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Australia, the magazine : Australia, the magazine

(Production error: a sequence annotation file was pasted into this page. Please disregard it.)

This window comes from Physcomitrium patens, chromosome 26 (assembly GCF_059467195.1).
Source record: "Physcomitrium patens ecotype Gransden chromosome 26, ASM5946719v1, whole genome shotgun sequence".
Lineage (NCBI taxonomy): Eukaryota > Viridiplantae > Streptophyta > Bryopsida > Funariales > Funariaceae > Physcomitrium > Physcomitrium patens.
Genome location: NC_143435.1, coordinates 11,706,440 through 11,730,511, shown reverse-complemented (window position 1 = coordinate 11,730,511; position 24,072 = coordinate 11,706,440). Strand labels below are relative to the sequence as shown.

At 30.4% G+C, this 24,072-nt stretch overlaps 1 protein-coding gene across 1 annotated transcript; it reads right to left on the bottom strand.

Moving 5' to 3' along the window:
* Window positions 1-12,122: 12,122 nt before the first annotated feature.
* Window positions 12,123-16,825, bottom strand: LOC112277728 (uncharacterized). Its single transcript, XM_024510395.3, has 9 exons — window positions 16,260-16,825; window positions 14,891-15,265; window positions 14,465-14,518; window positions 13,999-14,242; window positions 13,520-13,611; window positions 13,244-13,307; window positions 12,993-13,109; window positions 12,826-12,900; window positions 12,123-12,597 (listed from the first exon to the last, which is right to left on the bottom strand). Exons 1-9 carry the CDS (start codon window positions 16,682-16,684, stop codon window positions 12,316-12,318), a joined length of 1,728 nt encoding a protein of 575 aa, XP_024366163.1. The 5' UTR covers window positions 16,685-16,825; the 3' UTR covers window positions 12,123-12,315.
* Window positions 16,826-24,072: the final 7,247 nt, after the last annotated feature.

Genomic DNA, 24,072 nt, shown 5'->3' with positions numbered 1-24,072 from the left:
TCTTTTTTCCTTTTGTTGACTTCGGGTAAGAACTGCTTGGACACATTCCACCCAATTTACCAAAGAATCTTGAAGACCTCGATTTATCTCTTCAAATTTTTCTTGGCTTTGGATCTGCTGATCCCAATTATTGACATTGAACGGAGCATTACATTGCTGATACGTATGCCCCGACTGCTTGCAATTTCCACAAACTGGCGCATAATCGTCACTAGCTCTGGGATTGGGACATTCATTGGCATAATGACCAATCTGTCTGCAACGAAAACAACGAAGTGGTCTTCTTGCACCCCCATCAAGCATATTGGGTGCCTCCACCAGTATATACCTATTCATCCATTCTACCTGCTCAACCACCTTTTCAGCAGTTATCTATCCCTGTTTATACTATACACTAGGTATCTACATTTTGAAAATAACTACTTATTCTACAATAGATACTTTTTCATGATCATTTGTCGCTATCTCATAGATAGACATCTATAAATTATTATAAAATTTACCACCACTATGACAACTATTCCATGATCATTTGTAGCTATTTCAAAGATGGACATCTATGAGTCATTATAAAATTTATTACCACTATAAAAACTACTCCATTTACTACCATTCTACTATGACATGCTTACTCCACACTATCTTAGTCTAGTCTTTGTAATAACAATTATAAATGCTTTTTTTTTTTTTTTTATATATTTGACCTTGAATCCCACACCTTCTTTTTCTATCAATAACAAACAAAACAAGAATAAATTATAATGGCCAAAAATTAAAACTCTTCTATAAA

Every year, on the rst Tuesday of November, Australia will down tools. Many will don a fancy hat, sip champagne and hold a li le slip of paper bearing the name of one of the nest race horses in the world. en, shortly before 3pm, the excitement palpable, they will gather around the radio or television to cheer on their pick in the big race. ey won't be the only ones caught up in the event which, with prize money of AU$6 million, is the richest handicap race in the world. e Hong Kong Jockey Club will simulcast the race for its legion of eager punters. An estimated 700 million people in 120 countries watch the Melbourne Cup on TV or the internet, and the number is growing every year. At the race itself, 20,000 international visitors will likely be cheering on horses from Ireland, Britain, the US, New Zealand and Japan against the locally bred competition. Many of the international horses are owned and raced by some of the wealthiest people in the world, from Middle Eastern rulers to British billionaires. e Melbourne Cup has long been an icon on the Australian sporting calendar, but as it celebrates its 150th year in 2010 the race is growing in stature as an international event, with participation and interest from all over the world. e cup itself is o on a world tour to mark its anniversary, visiting Dublin, London, Baden Baden, Hong Kong, Mumbai, Dubai and Auckland. In July it will be shown o in Singapore and Shanghai. e 150th Melbourne Cup has become the world's cup. Surprising, then, that it wasn't until 1993 that the rst overseas horses ran in the cup. It had been a struggle to convince the overseas owners to risk ying their horses the long distance to Melbourne and face the four week long quarantine restrictions. It was seen as just too much to expect them to perform well. But the Irish owners of gangly stayer Vintage Crop decided to risk the 17,400-kilometre trip. e Irish horse injected new life into the race, with Australian punters cheering on their own Australian horses against the foreign interloper. When Vintage Crop raced away to win the 1993 cup by three lengths it changed the race forever. A new era had dawned and foreign horses became a regular xture in the Melbourne Cup. Owners from as far a eld as the Persian Gulf, Malaysia and Japan sent their horses to win the cup. In 2006, Japanese horses Delta Blues and Pop Rock came rst and second. e winning jockey, Yasunari racing & bloodstock 56 From left to right: Newspix; Getty Images ❝ When Vintage Crop raced away to win the 1993 cup a new era had dawned. Foreign horses became a fixture. ❞ First tuesday in november Above and left: Fashions and action, cup day. Right: Hong Kong owner Dr Gene Tsoi. Opener: 2007 Melbourne Cup winner, Efficient, ridden by Michael Rodd.